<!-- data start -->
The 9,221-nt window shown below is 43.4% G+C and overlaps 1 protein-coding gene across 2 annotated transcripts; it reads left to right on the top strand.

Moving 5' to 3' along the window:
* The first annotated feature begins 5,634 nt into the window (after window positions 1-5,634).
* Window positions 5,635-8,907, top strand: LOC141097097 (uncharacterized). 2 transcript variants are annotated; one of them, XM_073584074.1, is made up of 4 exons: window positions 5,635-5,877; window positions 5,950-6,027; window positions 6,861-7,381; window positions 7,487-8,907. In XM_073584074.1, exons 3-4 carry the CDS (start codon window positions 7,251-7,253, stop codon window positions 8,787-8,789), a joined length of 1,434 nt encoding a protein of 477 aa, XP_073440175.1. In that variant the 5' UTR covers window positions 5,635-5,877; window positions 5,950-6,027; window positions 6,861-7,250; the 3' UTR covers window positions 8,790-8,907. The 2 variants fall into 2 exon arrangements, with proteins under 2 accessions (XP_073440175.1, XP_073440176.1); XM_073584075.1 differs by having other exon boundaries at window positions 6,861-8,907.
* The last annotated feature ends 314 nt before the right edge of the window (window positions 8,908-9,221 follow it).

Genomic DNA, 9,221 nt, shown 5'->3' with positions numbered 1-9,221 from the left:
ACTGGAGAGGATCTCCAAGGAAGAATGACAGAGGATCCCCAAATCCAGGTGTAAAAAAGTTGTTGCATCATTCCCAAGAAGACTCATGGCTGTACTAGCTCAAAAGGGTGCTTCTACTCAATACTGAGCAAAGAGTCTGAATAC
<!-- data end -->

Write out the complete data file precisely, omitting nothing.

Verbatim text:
The 9,221-nt window shown below is 43.4% G+C and overlaps 1 protein-coding gene across 2 annotated transcripts; it reads left to right on the top strand.

Moving 5' to 3' along the window:
* The first annotated feature begins 5,634 nt into the window (after window positions 1-5,634).
* Window positions 5,635-8,907, top strand: LOC141097097 (uncharacterized). 2 transcript variants are annotated; one of them, XM_073584074.1, is made up of 4 exons: window positions 5,635-5,877; window positions 5,950-6,027; window positions 6,861-7,381; window positions 7,487-8,907. In XM_073584074.1, exons 3-4 carry the CDS (start codon window positions 7,251-7,253, stop codon window positions 8,787-8,789), a joined length of 1,434 nt encoding a protein of 477 aa, XP_073440175.1. In that variant the 5' UTR covers window positions 5,635-5,877; window positions 5,950-6,027; window positions 6,861-7,250; the 3' UTR covers window positions 8,790-8,907. The 2 variants fall into 2 exon arrangements, with proteins under 2 accessions (XP_073440175.1, XP_073440176.1); XM_073584075.1 differs by having other exon boundaries at window positions 6,861-8,907.
* The last annotated feature ends 314 nt before the right edge of the window (window positions 8,908-9,221 follow it).

Genomic DNA, 9,221 nt, shown 5'->3' with positions numbered 1-9,221 from the left:
ACTGGAGAGGATCTCCAAGGAAGAATGACAGAGGATCCCCAAATCCAGGTGTAAAAAAGTTGTTGCATCATTCCCAAGAAGACTCATGGCTGTACTAGCTCAAAAGGGTGCTTCTACTCAATACTGAGCAAAGAGTCTGAATAC